Pimax admits the obvious, GTX 1070 can’t take full advantage of 8K VR headset

Rendering VR content in 8K requires some serious horsepower, more than Pimax may have initially anticipated when its Pimax 8K headset first landed on Kickstarter. At the time, the company said a GeForce GTX 1070 would suffice. Now nearly a year later, the company says it will not be enough in some instances.

In a recent progress update that was spotted by TomsHardware, Pimax concedes that users will need a more powerful graphics card to fully power the Pimax 8K.

"Performance has been improved by 30-40 percent for the new games, including Unreal 4.18 or later, most Unity games, and Oculus 1.17 or later. We will share a list of games we have tested so far. GTX 1070 is the minimum graphics cards that we can run 8K with, however, GTX 1070 cannot utilize the full potential of Pimax 8K," Pimax said.

While the Pimax 8K will still run on a GeForce GTX 1070, it can't handle the full 200 degrees field of view (FOV) it offers. Pimax recently updated the headset's software to support narrower FOV options, and now we know why.

For what it's worth, Pimax says the GeForce GTX 1070 performs better on the Pimax 5K than the Pimax 8K (obviously), and for users who do not plan to upgrade their GPU, they have the option of swapping their 8K headset for the 5K model.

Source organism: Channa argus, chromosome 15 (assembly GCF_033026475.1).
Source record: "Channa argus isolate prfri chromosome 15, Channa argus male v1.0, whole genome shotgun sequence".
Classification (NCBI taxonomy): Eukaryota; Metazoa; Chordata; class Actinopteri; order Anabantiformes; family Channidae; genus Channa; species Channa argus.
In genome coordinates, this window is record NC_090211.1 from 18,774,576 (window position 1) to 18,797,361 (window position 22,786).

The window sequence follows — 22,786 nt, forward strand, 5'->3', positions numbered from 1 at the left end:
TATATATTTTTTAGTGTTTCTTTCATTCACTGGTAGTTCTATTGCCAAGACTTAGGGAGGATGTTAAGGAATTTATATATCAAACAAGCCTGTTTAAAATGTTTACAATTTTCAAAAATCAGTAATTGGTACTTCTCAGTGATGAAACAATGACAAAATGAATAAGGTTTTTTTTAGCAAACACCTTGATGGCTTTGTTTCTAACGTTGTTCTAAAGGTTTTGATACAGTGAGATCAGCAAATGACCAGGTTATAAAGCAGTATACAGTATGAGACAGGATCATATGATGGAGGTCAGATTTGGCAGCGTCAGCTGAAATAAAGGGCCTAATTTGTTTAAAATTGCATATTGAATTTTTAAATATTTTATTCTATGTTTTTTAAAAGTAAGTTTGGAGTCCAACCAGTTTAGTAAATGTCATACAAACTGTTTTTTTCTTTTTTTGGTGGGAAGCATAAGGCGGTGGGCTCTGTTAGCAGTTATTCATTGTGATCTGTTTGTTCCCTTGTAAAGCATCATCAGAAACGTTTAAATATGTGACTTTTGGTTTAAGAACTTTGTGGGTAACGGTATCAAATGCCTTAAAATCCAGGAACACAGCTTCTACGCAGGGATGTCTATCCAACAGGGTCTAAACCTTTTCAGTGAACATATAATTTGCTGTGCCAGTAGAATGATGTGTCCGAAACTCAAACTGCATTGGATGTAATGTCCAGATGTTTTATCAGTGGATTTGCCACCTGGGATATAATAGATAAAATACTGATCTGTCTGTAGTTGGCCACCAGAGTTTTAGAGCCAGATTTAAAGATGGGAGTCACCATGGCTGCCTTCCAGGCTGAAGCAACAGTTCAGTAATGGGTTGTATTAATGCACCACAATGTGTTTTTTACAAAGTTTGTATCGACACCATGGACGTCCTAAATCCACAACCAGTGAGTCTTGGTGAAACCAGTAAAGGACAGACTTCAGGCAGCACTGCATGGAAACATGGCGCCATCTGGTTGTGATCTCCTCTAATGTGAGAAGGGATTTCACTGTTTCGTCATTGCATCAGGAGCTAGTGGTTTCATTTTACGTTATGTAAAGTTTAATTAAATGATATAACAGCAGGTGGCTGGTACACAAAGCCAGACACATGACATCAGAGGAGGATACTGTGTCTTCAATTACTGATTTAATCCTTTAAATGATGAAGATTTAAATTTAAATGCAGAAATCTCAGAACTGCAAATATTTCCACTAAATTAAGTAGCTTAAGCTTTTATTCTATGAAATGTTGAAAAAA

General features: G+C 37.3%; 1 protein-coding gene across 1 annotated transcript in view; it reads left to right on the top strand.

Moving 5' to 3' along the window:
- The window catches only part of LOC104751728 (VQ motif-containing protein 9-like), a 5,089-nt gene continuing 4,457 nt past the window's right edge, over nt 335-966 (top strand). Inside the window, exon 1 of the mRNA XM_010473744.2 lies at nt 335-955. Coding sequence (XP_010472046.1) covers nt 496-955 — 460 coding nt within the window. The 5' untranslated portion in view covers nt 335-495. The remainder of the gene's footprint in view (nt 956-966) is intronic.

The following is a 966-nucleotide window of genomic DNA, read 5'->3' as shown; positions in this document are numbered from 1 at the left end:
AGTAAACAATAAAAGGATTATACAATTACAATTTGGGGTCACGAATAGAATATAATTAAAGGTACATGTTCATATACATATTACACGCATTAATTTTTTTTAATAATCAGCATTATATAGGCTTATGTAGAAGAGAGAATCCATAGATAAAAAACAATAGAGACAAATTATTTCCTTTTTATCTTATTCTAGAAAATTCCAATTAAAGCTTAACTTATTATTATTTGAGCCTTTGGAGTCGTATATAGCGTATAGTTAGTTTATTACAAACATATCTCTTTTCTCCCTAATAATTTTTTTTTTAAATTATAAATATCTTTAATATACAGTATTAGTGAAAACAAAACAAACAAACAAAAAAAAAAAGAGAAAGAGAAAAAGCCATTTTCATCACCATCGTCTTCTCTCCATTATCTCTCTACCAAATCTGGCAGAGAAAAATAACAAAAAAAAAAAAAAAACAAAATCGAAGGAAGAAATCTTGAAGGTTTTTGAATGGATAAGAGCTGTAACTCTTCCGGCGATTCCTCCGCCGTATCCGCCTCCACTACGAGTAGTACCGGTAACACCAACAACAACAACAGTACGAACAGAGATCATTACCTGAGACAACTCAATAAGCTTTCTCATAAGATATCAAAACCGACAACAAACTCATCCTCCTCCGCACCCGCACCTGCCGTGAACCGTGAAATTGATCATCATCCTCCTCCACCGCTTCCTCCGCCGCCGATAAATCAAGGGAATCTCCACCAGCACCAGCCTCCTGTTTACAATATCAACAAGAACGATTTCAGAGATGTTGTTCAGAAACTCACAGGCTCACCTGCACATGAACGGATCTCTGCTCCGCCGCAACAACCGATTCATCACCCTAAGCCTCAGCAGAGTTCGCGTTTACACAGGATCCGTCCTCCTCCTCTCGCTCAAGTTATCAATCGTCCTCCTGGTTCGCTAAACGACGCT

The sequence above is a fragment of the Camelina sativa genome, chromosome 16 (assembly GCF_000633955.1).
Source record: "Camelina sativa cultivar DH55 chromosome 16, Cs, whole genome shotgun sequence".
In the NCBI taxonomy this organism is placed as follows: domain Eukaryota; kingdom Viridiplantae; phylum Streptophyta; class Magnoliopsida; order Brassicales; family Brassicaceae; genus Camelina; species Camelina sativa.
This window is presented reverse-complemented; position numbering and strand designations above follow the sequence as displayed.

The catch with doing that is Nvidia is getting ready to introduce next-gen GeForce GPUs, perhaps on August 20. It's not yet clear how the performance will compare to the current generation of Pascal cards or how pricing will shake, but the launch could drive down the price of current cards like the GeForce GTX 1080 and 1080 Ti.

Pimax referenced this in its update.

"Another good news is that the next-generation graphics cards and VR technology are around the corner. We cannot disclose details, but you can find relevant information online," Pimax said.

The good news is that the Pimax 8K is a promising headset, power requirements be damned. We tried it out back in January, noting at the time that "200-degree is the real deal," and that the higher resolution really did make a profound difference in VR experience. You can read more about it here.